What kind of saw do you have? Most of the stock "splitters" I've seen are made of metal that's much thinner than the blade, and that doesn't really do a hell of a lot to prevent binding when the wood is coming back together behind the cut. A good splitter or riving knife really needs to be a RCH shy of the actual blade thickness to be safe and effective.
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Haven't seen the RCH reference in a hundred years. Brings back sweet memories. I wonder if the kids use that contraction on their IM chats?

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In article

Actually, back in my teaching days, I used to teach measurement increments down to the LRCH level :-)
Joe aka 10x
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: > Depends on how you define "work". One key difference is that a true riving : > knife moves up and down as the blade is raised and lowered, whereas a splitter : > does not -- and hence your intended faux-riving knife won't either. In other : > words, you'll still have to remove it to cut grooves, dados, or rabbets. : > : > And you'll have no blade guard, unless you buy (or build) an over-arm guard of : > some sort. : > : > Seems to me that your plan combines the disadvantages of both setups, with few : > (if any) of the advantages of either. : : Yeah, I suppose that's true - I was looking at this as a slightly : better option than nothing at all. Most blade guard/splitters on new : saws are such crap that they are not worth using (yes, that's : debatable, and I wasn't looking to start that discussion...) Maybe I'd : be better to phrase this as taking a splitter that would otherwise : never get used, and reducing it to something smaller/more elegant that : would still serve to prevent a workpiece from pinching behind the : blade. A better, although not free, implementation of this would be : one of the table inserts that has a small splitter. : : Lately, I've been seeing a bunch of saws that have a 'riving knife', : but one that does not move up/down along with the blade. From what : I've read, new model saws are going to be required to have a riving : knife in order to get UL listing. I wonder if the fixed position : knives are an inexpensive way to comply with the new UL regulation.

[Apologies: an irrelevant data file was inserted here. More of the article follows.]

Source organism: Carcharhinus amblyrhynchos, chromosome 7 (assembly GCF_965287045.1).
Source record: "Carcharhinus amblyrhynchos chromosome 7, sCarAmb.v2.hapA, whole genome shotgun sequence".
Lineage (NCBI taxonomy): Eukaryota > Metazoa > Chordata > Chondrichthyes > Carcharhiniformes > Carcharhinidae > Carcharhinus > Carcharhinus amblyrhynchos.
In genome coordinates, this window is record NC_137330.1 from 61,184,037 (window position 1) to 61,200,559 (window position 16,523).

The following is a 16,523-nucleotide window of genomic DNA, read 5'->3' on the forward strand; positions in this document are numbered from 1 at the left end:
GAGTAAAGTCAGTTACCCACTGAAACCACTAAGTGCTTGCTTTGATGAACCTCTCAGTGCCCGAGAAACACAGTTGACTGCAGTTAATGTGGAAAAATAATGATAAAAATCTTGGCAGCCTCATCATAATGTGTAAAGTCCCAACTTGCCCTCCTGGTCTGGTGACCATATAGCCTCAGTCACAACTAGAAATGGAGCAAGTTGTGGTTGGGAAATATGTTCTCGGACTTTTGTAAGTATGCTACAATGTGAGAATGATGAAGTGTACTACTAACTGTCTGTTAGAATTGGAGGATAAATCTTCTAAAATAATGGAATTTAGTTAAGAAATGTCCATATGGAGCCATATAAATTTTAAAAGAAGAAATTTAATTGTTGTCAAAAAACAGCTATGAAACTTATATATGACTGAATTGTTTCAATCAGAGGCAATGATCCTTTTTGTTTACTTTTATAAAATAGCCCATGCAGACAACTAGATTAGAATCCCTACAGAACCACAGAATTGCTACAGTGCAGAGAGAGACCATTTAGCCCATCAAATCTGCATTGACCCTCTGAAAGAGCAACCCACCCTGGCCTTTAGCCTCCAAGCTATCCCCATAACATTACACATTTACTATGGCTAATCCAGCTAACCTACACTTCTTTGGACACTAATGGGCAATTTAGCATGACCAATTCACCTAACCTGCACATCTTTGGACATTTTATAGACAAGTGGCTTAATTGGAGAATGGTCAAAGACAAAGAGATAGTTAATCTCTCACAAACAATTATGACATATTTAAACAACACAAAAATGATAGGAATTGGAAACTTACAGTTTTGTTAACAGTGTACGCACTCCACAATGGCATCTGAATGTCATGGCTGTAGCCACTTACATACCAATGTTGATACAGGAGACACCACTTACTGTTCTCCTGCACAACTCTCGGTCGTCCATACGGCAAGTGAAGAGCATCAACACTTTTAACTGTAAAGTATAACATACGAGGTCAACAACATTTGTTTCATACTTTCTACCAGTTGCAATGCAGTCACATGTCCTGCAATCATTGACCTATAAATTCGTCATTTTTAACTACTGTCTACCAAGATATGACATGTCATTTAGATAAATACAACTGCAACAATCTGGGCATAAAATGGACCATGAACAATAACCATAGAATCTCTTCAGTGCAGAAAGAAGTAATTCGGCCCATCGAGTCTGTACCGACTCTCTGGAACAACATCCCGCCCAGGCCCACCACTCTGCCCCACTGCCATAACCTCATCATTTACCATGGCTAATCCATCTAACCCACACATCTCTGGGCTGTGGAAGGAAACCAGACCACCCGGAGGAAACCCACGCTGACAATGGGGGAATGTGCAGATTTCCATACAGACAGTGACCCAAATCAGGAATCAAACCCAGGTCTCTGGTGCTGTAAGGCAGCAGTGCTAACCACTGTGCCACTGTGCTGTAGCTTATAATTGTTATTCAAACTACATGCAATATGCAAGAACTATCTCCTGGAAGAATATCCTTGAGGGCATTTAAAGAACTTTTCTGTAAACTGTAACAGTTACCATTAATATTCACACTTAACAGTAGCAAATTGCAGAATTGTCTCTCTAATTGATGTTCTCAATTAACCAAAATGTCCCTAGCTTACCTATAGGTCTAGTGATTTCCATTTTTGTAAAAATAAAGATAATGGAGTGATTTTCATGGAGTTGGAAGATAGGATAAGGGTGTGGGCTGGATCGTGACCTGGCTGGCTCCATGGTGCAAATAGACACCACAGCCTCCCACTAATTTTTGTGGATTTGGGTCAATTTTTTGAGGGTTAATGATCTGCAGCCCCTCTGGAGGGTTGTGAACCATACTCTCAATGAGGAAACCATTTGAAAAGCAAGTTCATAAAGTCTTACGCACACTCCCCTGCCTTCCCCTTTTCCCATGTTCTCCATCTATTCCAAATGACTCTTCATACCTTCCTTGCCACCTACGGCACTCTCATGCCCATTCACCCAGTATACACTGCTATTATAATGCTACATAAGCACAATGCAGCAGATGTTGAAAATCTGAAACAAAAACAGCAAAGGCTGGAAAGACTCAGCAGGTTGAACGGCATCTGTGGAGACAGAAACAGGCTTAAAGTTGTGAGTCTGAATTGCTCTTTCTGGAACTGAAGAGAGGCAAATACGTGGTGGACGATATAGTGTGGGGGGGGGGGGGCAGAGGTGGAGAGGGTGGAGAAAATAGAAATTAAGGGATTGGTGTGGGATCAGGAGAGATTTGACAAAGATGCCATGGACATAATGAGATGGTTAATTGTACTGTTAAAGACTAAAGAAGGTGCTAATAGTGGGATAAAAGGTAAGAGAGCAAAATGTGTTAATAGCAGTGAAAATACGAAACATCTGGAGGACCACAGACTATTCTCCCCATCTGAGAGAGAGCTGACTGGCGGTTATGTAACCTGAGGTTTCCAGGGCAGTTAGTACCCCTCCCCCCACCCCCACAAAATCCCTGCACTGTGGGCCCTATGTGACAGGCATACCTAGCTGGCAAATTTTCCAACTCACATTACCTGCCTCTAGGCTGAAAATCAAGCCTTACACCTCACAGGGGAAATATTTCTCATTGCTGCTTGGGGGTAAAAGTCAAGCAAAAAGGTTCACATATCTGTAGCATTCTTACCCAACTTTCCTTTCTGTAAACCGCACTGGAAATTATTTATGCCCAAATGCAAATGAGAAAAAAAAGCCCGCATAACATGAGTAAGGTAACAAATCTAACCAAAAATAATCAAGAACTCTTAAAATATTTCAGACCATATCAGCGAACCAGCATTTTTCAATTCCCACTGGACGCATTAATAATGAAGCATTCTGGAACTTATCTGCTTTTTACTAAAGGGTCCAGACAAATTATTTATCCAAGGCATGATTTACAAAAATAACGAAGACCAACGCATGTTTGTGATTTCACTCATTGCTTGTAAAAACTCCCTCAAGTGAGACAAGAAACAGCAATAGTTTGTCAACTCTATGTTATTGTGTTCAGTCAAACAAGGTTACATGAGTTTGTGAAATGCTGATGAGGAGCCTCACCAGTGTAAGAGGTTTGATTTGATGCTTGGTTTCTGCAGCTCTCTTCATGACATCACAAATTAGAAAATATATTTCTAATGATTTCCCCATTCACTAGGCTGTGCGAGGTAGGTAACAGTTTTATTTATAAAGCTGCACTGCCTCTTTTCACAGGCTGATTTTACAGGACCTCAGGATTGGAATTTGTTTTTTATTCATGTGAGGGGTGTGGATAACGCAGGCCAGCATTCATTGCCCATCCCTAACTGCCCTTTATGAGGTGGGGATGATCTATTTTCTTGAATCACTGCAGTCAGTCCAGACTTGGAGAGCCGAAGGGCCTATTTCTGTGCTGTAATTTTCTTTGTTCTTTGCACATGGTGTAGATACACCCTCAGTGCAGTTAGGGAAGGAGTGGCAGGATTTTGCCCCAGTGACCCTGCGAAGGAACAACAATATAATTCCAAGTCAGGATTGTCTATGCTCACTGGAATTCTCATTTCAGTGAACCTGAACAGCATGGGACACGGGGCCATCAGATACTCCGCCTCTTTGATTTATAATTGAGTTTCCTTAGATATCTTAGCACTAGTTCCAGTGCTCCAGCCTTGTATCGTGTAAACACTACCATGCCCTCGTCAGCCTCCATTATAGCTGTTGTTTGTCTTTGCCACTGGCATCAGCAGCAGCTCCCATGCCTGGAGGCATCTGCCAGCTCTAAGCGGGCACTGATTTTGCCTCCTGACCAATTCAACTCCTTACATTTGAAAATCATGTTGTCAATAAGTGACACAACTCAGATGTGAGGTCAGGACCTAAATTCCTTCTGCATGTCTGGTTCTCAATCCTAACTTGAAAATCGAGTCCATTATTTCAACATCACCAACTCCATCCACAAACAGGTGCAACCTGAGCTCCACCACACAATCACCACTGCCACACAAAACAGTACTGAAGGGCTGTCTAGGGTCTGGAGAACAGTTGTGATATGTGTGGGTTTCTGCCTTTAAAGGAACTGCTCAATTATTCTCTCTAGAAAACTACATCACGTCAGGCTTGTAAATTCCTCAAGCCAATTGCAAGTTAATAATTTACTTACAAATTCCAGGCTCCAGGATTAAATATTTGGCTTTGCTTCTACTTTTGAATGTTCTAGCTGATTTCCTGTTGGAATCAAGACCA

If it's "fixed position", then it's not a riving knife and shouldn't meet UL, or anyone else's, standards for the way a riving knife is supposed to work.
Len
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Not trying to hijack the thread but... Just got a subscription to Wood magazine given to me by a friend. Reading this months Q&A at the back, Wood magazine did a quick check of their equipment and *none* of their machines were UL approved. Two thirds of ther equipment had *no* certification.
This question came about because a woodworker in NC had an electrician add a circuit for an air cleaner and the inspector would not let him install the device because of a lack of UL cert.